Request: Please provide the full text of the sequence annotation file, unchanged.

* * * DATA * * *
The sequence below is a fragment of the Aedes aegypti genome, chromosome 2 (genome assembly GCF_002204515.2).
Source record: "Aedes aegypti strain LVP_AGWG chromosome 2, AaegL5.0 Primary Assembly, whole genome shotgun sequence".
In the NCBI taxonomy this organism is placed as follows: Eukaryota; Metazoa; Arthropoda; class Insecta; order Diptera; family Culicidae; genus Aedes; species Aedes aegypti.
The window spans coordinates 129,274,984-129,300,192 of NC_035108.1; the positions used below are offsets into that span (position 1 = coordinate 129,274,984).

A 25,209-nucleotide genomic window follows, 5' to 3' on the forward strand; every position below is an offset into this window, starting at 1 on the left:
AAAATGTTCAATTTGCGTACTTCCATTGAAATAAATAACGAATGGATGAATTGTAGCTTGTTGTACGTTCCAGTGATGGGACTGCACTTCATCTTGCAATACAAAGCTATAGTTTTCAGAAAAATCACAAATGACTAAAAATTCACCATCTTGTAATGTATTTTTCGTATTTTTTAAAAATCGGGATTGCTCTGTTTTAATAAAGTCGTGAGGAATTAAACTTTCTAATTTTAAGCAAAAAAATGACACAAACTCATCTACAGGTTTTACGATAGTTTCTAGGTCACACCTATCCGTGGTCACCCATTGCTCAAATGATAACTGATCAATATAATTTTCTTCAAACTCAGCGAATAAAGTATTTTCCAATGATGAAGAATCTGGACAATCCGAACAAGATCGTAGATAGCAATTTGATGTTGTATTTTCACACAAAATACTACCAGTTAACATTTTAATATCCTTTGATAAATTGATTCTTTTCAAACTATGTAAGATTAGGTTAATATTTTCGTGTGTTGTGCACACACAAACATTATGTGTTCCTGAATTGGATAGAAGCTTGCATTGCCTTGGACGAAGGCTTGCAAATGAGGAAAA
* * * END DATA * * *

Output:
The sequence below is a fragment of the Aedes aegypti genome, chromosome 2 (genome assembly GCF_002204515.2).
Source record: "Aedes aegypti strain LVP_AGWG chromosome 2, AaegL5.0 Primary Assembly, whole genome shotgun sequence".
In the NCBI taxonomy this organism is placed as follows: Eukaryota; Metazoa; Arthropoda; class Insecta; order Diptera; family Culicidae; genus Aedes; species Aedes aegypti.
The window spans coordinates 129,274,984-129,300,192 of NC_035108.1; the positions used below are offsets into that span (position 1 = coordinate 129,274,984).

A 25,209-nucleotide genomic window follows, 5' to 3' on the forward strand; every position below is an offset into this window, starting at 1 on the left:
AAAATGTTCAATTTGCGTACTTCCATTGAAATAAATAACGAATGGATGAATTGTAGCTTGTTGTACGTTCCAGTGATGGGACTGCACTTCATCTTGCAATACAAAGCTATAGTTTTCAGAAAAATCACAAATGACTAAAAATTCACCATCTTGTAATGTATTTTTCGTATTTTTTAAAAATCGGGATTGCTCTGTTTTAATAAAGTCGTGAGGAATTAAACTTTCTAATTTTAAGCAAAAAAATGACACAAACTCATCTACAGGTTTTACGATAGTTTCTAGGTCACACCTATCCGTGGTCACCCATTGCTCAAATGATAACTGATCAATATAATTTTCTTCAAACTCAGCGAATAAAGTATTTTCCAATGATGAAGAATCTGGACAATCCGAACAAGATCGTAGATAGCAATTTGATGTTGTATTTTCACACAAAATACTACCAGTTAACATTTTAATATCCTTTGATAAATTGATTCTTTTCAAACTATGTAAGATTAGGTTAATATTTTCGTGTGTTGTGCACACACAAACATTATGTGTTCCTGAATTGGATAGAAGCTTGCATTGCCTTGGACGAAGGCTTGCAAATGAGGAAAA